Somewhere along the way, the MIT campus picked up a distinctive, localized dialect like a wandering hitchhiker on the sideroads of esoteric American English. Multiple observers nowadays report that naturalized speakers of MITglish enunciate consonants at the end of words with exaggerated clarity and make a point of crisp, rapid pronunciation in everyday conversation. A perceptive friend of mine from Tufts University made the mistake of mentioning this to a dinner table-ful of MIT students, who crisply and rapidly refuted her claims with a dazzling barrage of nicely articulated consonants. Sadly, the MIT dialect becomes imperceptible once you’ve pulled all-nighters arguing with fellow consonant-pronouncers about Question #12 on your 18.03 problem set, which happens to use a lot of consonant strings like ‘dx’ and ‘dt’ in permutations whose English pronunciations are the least of your worries right now.
Another can of lingual worms spilled over when I stumbled over the following twitch-inducing passage from Faulkner’s Light in August:
Memory believes before knowing remembers. Believes longer than recollects, longer than knowing even wonders. Knows remembers believes a corridor in a big long garbled cold echoing building of dark red brick sootbleakened by more chimneys than its own, set in a grassless cinderstrewnpacked compound surrounded by smoking factory purlieus and enclosed by a ten foot steel-and-wire fence like a penitentiary or a zoo, where in random erratic surges, with sparrowlike childtrebling, orphans in identical and uniform blue denim in and out of remembering but in knowing constant as the bleak walls, the bleak windows where in rain soot from the yearly adjacenting chimneys streaked like black tears.
Perhaps there was a time when my brain’s toolbox included a robust Faulkner parser, but as of right now, I feel like I need to run MATLAB before I can understand this paragraph. After confessing this to myself, it was hard to deny that MIT does in fact wipe the hard drives of your high school English Lit. education in order to install diskloads of nerdly lingo software on your language processors.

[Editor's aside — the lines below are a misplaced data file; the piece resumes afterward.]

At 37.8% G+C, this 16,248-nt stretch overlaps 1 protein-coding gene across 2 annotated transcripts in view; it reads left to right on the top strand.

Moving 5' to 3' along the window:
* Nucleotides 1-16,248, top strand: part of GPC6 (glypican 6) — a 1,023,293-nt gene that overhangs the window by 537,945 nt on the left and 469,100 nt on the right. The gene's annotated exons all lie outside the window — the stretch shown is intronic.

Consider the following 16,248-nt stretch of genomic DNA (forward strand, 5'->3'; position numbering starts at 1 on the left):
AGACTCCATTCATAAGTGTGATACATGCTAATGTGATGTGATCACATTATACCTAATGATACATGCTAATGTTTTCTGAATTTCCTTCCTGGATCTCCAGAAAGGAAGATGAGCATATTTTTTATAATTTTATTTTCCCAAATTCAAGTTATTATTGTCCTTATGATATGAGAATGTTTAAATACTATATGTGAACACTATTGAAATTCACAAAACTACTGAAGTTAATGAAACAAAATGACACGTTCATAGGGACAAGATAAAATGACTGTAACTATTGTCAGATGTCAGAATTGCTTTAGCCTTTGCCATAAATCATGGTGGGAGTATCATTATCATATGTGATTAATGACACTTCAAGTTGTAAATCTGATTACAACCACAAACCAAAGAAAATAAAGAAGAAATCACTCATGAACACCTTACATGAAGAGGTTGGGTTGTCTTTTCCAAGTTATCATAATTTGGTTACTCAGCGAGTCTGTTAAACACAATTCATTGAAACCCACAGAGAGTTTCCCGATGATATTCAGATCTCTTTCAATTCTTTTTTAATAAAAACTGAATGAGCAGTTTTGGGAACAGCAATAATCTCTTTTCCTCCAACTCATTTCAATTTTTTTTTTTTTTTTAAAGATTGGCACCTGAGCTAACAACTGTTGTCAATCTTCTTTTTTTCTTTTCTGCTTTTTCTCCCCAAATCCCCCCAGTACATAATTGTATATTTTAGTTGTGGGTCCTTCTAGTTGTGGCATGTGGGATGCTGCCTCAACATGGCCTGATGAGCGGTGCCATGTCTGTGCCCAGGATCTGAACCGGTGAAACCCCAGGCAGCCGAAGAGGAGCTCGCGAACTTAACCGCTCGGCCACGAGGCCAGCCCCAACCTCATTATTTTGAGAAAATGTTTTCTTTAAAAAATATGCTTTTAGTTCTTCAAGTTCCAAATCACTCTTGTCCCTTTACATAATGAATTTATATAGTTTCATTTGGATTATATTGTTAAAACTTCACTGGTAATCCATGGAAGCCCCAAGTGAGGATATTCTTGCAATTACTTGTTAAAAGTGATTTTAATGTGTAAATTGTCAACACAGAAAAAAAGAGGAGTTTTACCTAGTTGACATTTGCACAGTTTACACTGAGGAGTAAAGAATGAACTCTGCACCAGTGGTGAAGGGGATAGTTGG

So, for the gentle edification of the incoming Class of 2013, I offer an introductory documentation of conversational phrases @ MIT that are likely to be, um, not-so-conversational at your local grocery store checkout aisle.
Function (noun): No list of overinflated jargon would be complete without this classic, all-purpose noun that instantly makes you sound scientifically saucy in virtually any context. Otherwise known as the ketchup of argumentative conversations, “function” may be overused but it hasn’t lost its awesomely obnoxious flavor. Ex:
Person A: Pass the salt, please.
Person B: Is your request a function of the underseasoning of the fish sticks, or is it a function of the evolved need to consume nutritious minerals? In either case, the spacial coordinates of the salt are not within the domain of my arm.
Spacetime separation (noun): The notion of intertwined spacelike and timelike dimensions, as explored by Einstein et. al., is especially useful for sublimating the tritest of excuses/apologies/answering machine recordings.
Ex: Oops, it appears that either I am spacelike separated from my cell phone or you are timelike separated from a reasonable hour for phone calls. Please leave a message at an appropriate temporal distance from the beep.